Behind the Victory Flagpole – A Special Lake

Good news! I recently read in the Camden News that Ryan Lake has its own little park. Well, it’s about time! Not that it has gone unnoticed all these years.

It was first noticed by my sister, Lorraine, and I when we were quite small. That was about 88 years ago. You see, Ryan Lake was situated on the north end of our Grandpa Albert Nordby’s farm. He told us that two-thirds of the lake was on his property and the other third belonged to the Great Northern Railroad.

So we grew up thinking this was our lake and we made good use of it. I first wrote about Ryan Lake in October 2005, the 6th article I had written for the Camden Community News. It also appears in the book Behind the Victory Flaqpole.

So here’s how it started. Our house was about a block away from the lake, going down Xerxes. It was very handy. As Lorraine and I were young, swimming lessons were needed. This job was assigned to our aunt, Henrietta Nordby, who was an excellent swimmer. She took us to the lake and proceeded to give us lessons. The first chore was to get us into the water and out of the squishy weeds which got caught in our toes, and away from the slippery minnows, vying for swimming space.

The next thing was to explain the usage of water wings, to keep us afloat. We were told to always wear them. Lesson #2 was how to do the “doggie paddle,” a basic stroke for kids. After this came the “dead man’s float,” which was frightening, and not for the faint of heart. You had to lay on top of the water, face down and hold your breath for as long as you could. After a few lessons, Lorraine and I were on our own.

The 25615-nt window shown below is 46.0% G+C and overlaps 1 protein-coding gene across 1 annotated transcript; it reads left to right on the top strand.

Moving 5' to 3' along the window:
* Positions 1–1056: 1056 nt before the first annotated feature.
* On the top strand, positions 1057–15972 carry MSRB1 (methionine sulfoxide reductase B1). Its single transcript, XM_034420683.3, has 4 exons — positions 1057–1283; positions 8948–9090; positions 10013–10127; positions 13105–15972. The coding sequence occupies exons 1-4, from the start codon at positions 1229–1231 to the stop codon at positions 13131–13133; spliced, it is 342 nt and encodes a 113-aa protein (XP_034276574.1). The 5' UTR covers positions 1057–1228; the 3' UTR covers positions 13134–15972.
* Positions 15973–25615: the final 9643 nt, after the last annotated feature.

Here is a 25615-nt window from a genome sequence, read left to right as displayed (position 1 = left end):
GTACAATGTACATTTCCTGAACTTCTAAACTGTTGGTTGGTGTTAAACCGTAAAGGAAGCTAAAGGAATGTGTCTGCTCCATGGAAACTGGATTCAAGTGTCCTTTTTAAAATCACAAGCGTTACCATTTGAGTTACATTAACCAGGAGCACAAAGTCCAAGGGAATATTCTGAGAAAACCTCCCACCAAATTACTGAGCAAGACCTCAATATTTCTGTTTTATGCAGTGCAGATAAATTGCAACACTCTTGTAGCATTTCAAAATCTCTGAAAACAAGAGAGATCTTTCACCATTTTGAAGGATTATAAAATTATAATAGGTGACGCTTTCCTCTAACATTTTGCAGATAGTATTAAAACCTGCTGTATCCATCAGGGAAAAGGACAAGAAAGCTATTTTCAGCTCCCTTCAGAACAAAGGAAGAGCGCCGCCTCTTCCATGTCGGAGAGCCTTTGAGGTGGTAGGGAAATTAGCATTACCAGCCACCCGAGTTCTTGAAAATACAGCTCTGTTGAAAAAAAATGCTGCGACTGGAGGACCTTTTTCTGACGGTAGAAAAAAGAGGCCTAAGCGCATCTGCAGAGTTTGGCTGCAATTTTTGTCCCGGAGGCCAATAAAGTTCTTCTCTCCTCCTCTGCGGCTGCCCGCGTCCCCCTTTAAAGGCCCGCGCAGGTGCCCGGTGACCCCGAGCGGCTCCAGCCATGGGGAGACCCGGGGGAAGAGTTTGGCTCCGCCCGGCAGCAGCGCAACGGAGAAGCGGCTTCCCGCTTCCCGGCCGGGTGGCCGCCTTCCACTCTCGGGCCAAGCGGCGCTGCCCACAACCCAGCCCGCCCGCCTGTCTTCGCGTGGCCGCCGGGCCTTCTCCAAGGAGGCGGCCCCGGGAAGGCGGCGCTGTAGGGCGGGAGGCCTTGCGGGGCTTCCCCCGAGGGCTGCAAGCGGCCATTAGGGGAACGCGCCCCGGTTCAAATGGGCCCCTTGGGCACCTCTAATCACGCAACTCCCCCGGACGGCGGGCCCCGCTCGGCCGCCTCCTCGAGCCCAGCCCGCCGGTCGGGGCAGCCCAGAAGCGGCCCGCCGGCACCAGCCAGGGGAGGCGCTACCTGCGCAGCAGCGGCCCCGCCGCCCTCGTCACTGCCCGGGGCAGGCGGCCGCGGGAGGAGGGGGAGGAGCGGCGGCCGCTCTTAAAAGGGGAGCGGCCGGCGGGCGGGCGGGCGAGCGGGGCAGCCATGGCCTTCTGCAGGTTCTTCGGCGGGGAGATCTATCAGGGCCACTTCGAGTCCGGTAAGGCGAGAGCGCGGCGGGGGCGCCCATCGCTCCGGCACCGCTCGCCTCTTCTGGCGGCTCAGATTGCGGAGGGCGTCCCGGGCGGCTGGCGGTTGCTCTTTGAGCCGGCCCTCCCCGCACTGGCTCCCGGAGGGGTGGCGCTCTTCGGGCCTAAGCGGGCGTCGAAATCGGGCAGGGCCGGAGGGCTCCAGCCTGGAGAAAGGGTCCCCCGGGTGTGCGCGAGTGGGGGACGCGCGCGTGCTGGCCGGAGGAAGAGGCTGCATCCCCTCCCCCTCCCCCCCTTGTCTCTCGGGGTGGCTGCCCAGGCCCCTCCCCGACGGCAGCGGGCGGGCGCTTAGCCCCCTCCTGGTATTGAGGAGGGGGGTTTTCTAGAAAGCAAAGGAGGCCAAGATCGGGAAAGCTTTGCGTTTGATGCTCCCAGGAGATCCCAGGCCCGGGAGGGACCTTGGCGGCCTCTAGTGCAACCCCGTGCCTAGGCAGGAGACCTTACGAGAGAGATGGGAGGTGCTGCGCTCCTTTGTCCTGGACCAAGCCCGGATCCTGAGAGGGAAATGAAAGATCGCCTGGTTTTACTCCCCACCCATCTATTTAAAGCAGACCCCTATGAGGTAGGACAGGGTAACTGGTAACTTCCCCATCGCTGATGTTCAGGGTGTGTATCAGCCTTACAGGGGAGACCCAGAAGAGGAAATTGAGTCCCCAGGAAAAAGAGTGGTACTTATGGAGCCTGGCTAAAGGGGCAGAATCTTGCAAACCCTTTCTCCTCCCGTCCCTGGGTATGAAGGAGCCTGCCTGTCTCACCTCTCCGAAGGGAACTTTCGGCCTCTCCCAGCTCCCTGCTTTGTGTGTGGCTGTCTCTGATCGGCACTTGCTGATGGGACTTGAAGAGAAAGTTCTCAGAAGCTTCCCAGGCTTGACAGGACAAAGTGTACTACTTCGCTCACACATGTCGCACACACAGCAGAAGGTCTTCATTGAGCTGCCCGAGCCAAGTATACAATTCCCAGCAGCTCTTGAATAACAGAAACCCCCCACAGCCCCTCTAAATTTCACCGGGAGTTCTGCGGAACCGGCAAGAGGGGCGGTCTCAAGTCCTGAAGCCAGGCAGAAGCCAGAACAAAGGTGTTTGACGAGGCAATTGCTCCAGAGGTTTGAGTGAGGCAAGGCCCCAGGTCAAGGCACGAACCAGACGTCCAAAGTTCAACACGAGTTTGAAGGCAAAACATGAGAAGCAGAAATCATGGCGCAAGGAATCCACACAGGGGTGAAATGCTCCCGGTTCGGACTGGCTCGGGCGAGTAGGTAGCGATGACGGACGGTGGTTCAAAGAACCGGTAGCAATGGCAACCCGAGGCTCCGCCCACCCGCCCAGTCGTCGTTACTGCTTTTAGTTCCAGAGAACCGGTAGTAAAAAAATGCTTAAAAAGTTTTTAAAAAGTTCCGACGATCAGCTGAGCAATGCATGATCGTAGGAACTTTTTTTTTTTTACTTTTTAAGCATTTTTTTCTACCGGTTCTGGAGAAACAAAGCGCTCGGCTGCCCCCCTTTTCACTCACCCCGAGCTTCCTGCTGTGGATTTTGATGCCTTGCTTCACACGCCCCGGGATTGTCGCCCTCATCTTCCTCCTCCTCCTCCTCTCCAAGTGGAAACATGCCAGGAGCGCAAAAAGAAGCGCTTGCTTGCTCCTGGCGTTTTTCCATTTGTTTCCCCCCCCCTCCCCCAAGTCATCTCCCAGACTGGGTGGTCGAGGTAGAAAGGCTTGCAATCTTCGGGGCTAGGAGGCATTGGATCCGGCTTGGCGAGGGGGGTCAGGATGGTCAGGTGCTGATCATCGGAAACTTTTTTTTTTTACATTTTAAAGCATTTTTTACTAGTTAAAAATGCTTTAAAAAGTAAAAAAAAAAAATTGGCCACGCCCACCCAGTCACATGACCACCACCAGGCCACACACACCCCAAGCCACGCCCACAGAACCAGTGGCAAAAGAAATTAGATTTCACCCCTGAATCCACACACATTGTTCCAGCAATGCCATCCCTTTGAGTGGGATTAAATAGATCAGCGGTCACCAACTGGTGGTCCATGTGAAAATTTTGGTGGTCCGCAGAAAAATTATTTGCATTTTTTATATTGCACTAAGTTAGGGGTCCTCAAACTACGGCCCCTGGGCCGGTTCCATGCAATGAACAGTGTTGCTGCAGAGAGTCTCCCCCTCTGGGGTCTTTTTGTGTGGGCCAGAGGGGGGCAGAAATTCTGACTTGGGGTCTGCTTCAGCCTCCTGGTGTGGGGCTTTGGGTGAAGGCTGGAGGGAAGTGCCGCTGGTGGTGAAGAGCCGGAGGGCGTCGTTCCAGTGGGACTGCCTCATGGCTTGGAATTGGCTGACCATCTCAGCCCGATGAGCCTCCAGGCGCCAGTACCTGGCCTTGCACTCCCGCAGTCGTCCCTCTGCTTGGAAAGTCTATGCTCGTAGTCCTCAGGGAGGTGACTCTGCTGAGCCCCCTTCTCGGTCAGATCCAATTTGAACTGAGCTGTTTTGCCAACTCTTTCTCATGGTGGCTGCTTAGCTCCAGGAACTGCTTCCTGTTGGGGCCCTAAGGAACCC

So that was the beginning of many wonderful days of swimming, and later fishing on Ryan Lake. Mr. Jensen lived on Xerxes, across the street from the lake and rented out boats. He gave them to us for free, knowing it was on our grandfather’s property. Our two cousins, Dick and Keith Nordby, who lived on Lake Drive west of our grandfather’s house, would sometimes go swimming with us.

As the years went by, the Nordby farmland was sold and divided into lots for sale. A nice little community began — I think in the ‘40s. Houses were built all the way down to the lake.

Xerxes was paved and more people discovered Ryan Lake and enjoyed its peaceful and serene atmosphere, aside from the swimming and fishing. And now the final touch. It’s an official park! Congratulations to all who made this possible.